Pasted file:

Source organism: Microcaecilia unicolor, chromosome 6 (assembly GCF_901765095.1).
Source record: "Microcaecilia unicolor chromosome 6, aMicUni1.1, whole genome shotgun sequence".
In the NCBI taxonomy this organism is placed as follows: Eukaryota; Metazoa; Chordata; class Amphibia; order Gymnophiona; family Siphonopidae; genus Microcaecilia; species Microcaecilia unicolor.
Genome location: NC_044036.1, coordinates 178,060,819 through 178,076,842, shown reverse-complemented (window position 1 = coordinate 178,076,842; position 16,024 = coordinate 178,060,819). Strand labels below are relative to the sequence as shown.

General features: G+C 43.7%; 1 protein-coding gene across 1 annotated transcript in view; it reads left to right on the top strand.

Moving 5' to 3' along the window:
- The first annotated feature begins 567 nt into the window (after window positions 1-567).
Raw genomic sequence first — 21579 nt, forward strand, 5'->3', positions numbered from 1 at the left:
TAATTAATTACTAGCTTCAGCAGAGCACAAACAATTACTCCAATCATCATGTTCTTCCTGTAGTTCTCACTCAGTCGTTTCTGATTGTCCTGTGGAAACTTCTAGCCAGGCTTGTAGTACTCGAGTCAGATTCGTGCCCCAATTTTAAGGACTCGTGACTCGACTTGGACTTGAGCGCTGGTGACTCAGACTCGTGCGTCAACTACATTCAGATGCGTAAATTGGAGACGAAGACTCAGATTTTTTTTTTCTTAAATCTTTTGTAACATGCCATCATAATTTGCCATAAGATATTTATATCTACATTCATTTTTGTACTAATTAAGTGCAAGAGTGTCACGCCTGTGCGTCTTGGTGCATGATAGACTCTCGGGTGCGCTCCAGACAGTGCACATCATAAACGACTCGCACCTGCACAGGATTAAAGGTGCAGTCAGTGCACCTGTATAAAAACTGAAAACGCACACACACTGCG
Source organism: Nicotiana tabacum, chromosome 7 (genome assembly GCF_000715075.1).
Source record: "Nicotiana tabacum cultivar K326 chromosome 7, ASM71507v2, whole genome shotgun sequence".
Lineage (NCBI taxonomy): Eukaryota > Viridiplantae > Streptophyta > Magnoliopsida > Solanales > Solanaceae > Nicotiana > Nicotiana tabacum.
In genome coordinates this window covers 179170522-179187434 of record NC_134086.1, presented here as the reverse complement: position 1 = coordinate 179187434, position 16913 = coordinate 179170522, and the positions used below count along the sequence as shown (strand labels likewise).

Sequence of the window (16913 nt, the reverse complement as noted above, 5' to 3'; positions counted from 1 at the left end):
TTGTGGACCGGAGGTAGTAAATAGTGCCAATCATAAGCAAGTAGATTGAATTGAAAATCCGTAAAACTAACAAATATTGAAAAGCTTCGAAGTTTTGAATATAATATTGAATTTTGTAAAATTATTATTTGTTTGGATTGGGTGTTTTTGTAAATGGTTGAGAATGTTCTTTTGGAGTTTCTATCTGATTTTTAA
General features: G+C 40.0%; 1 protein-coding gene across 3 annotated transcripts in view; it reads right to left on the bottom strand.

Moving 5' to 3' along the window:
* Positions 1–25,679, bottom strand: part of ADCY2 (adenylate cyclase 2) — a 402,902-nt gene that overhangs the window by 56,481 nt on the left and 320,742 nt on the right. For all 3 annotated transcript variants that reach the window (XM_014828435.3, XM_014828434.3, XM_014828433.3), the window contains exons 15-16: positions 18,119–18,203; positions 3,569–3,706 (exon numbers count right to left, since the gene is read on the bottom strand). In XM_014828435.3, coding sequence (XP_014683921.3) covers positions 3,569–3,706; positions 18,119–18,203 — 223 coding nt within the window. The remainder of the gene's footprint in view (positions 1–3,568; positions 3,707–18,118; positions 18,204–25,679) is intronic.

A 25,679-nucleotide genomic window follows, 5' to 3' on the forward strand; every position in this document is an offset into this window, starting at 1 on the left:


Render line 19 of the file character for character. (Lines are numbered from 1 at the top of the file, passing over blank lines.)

A 25,679-nucleotide genomic window follows, 5' to 3' on the forward strand; every position in this document is an offset into this window, starting at 1 on the left: